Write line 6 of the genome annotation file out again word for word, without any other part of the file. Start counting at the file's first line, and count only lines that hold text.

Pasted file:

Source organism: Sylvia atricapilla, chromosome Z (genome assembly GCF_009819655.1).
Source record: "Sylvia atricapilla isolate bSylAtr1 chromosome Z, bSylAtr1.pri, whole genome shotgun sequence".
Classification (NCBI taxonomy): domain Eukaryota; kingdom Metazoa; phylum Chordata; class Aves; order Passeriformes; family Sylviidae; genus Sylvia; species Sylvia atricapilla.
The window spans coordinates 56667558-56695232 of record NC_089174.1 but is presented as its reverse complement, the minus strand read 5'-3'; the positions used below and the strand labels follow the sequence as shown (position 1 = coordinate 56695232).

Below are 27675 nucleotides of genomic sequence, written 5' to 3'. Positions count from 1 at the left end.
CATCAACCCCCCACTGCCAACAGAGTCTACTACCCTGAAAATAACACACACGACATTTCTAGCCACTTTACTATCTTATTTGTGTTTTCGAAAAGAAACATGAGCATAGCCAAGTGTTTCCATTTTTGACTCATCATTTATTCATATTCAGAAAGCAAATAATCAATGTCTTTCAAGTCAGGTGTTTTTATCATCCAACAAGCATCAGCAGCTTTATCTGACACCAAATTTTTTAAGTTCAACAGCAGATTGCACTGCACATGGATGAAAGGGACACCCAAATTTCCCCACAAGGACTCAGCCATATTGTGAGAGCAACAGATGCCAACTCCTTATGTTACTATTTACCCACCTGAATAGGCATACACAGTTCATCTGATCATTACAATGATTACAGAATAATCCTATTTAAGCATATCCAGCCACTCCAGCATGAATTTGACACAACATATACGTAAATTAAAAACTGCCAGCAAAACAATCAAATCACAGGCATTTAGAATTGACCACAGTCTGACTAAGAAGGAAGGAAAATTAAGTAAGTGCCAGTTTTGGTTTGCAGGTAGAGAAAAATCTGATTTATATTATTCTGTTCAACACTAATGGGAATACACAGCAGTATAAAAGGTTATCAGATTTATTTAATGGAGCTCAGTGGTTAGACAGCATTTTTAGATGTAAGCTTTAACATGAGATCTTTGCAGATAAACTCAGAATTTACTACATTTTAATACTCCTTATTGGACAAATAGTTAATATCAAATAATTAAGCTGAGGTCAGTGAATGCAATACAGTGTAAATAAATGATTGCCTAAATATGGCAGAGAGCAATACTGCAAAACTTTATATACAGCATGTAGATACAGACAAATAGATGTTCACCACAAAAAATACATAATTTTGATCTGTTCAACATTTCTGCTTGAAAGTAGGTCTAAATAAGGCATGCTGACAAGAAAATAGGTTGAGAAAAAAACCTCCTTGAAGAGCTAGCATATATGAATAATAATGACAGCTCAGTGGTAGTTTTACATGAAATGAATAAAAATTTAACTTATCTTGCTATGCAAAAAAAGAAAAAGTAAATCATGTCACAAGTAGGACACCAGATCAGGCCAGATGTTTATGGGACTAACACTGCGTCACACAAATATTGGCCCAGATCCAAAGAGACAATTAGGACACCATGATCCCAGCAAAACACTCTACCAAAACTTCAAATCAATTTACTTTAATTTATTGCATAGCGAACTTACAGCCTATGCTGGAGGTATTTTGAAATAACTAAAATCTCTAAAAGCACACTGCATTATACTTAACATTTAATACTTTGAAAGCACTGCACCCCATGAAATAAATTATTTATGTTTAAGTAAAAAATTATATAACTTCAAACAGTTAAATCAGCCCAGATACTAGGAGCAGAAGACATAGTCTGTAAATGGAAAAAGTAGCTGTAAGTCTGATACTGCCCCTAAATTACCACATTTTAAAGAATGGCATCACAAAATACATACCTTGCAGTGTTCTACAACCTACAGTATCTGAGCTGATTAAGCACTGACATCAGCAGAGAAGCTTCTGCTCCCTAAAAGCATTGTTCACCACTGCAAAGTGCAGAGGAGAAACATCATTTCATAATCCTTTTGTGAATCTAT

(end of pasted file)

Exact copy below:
CATCAACCCCCCACTGCCAACAGAGTCTACTACCCTGAAAATAACACACACGACATTTCTAGCCACTTTACTATCTTATTTGTGTTTTCGAAAAGAAACATGAGCATAGCCAAGTGTTTCCATTTTTGACTCATCATTTATTCATATTCAGAAAGCAAATAATCAATGTCTTTCAAGTCAGGTGTTTTTATCATCCAACAAGCATCAGCAGCTTTATCTGACACCAAATTTTTTAAGTTCAACAGCAGATTGCACTGCACATGGATGAAAGGGACACCCAAATTTCCCCACAAGGACTCAGCCATATTGTGAGAGCAACAGATGCCAACTCCTTATGTTACTATTTACCCACCTGAATAGGCATACACAGTTCATCTGATCATTACAATGATTACAGAATAATCCTATTTAAGCATATCCAGCCACTCCAGCATGAATTTGACACAACATATACGTAAATTAAAAACTGCCAGCAAAACAATCAAATCACAGGCATTTAGAATTGACCACAGTCTGACTAAGAAGGAAGGAAAATTAAGTAAGTGCCAGTTTTGGTTTGCAGGTAGAGAAAAATCTGATTTATATTATTCTGTTCAACACTAATGGGAATACACAGCAGTATAAAAGGTTATCAGATTTATTTAATGGAGCTCAGTGGTTAGACAGCATTTTTAGATGTAAGCTTTAACATGAGATCTTTGCAGATAAACTCAGAATTTACTACATTTTAATACTCCTTATTGGACAAATAGTTAATATCAAATAATTAAGCTGAGGTCAGTGAATGCAATACAGTGTAAATAAATGATTGCCTAAATATGGCAGAGAGCAATACTGCAAAACTTTATATACAGCATGTAGATACAGACAAATAGATGTTCACCACAAAAAATACATAATTTTGATCTGTTCAACATTTCTGCTTGAAAGTAGGTCTAAATAAGGCATGCTGACAAGAAAATAGGTTGAGAAAAAAACCTCCTTGAAGAGCTAGCATATATGAATAATAATGACAGCTCAGTGGTAGTTTTACATGAAATGAATAAAAATTTAACTTATCTTGCTATGCAAAAAAAGAAAAAGTAAATCATGTCACAAGTAGGACACCAGATCAGGCCAGATGTTTATGGGACTAACACTGCGTCACACAAATATTGGCCCAGATCCAAAGAGACAATTAGGACACCATGATCCCAGCAAAACACTCTACCAAAACTTCAAATCAATTTACTTTAATTTATTGCATAGCGAACTTACAGCCTATGCTGGAGGTATTTTGAAATAACTAAAATCTCTAAAAGCACACTGCATTATACTTAACATTTAATACTTTGAAAGCACTGCACCCCATGAAATAAATTATTTATGTTTAAGTAAAAAATTATATAACTTCAAACAGTTAAATCAGCCCAGATACTAGGAGCAGAAGACATAGTCTGTAAATGGAAAAAGTAGCTGTAAGTCTGATACTGCCCCTAAATTACCACATTTTAAAGAATGGCATCACAAAATACATACCTTGCAGTGTTCTACAACCTACAGTATCTGAGCTGATTAAGCACTGACATCAGCAGAGAAGCTTCTGCTCCCTAAAAGCATTGTTCACCACTGCAAAGTGCAGAGGAGAAACATCATTTCATAATCCTTTTGTGAATCTAT